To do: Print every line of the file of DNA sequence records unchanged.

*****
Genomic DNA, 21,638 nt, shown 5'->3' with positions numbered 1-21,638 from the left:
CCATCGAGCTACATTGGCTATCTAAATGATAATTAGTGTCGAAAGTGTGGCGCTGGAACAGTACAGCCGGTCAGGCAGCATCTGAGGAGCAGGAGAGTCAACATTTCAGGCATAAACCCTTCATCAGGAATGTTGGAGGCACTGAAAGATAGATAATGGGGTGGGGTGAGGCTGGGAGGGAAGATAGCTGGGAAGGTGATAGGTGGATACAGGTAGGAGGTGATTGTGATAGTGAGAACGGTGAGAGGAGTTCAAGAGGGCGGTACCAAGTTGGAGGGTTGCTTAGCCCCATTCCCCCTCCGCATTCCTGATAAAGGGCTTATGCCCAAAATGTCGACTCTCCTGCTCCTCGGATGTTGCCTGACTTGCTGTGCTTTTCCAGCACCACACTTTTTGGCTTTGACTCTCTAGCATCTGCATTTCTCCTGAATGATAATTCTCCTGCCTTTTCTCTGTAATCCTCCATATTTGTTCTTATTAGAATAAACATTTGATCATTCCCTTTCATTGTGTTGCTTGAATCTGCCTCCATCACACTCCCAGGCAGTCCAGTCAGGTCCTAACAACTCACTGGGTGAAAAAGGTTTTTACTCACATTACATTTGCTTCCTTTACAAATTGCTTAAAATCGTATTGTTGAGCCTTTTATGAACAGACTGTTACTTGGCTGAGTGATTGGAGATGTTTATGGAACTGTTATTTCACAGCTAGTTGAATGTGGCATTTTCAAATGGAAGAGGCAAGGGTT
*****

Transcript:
Genomic DNA, 21,638 nt, shown 5'->3' with positions numbered 1-21,638 from the left:
CCATCGAGCTACATTGGCTATCTAAATGATAATTAGTGTCGAAAGTGTGGCGCTGGAACAGTACAGCCGGTCAGGCAGCATCTGAGGAGCAGGAGAGTCAACATTTCAGGCATAAACCCTTCATCAGGAATGTTGGAGGCACTGAAAGATAGATAATGGGGTGGGGTGAGGCTGGGAGGGAAGATAGCTGGGAAGGTGATAGGTGGATACAGGTAGGAGGTGATTGTGATAGTGAGAACGGTGAGAGGAGTTCAAGAGGGCGGTACCAAGTTGGAGGGTTGCTTAGCCCCATTCCCCCTCCGCATTCCTGATAAAGGGCTTATGCCCAAAATGTCGACTCTCCTGCTCCTCGGATGTTGCCTGACTTGCTGTGCTTTTCCAGCACCACACTTTTTGGCTTTGACTCTCTAGCATCTGCATTTCTCCTGAATGATAATTCTCCTGCCTTTTCTCTGTAATCCTCCATATTTGTTCTTATTAGAATAAACATTTGATCATTCCCTTTCATTGTGTTGCTTGAATCTGCCTCCATCACACTCCCAGGCAGTCCAGTCAGGTCCTAACAACTCACTGGGTGAAAAAGGTTTTTACTCACATTACATTTGCTTCCTTTACAAATTGCTTAAAATCGTATTGTTGAGCCTTTTATGAACAGACTGTTACTTGGCTGAGTGATTGGAGATGTTTATGGAACTGTTATTTCACAGCTAGTTGAATGTGGCATTTTCAAATGGAAGAGGCAAGGGTT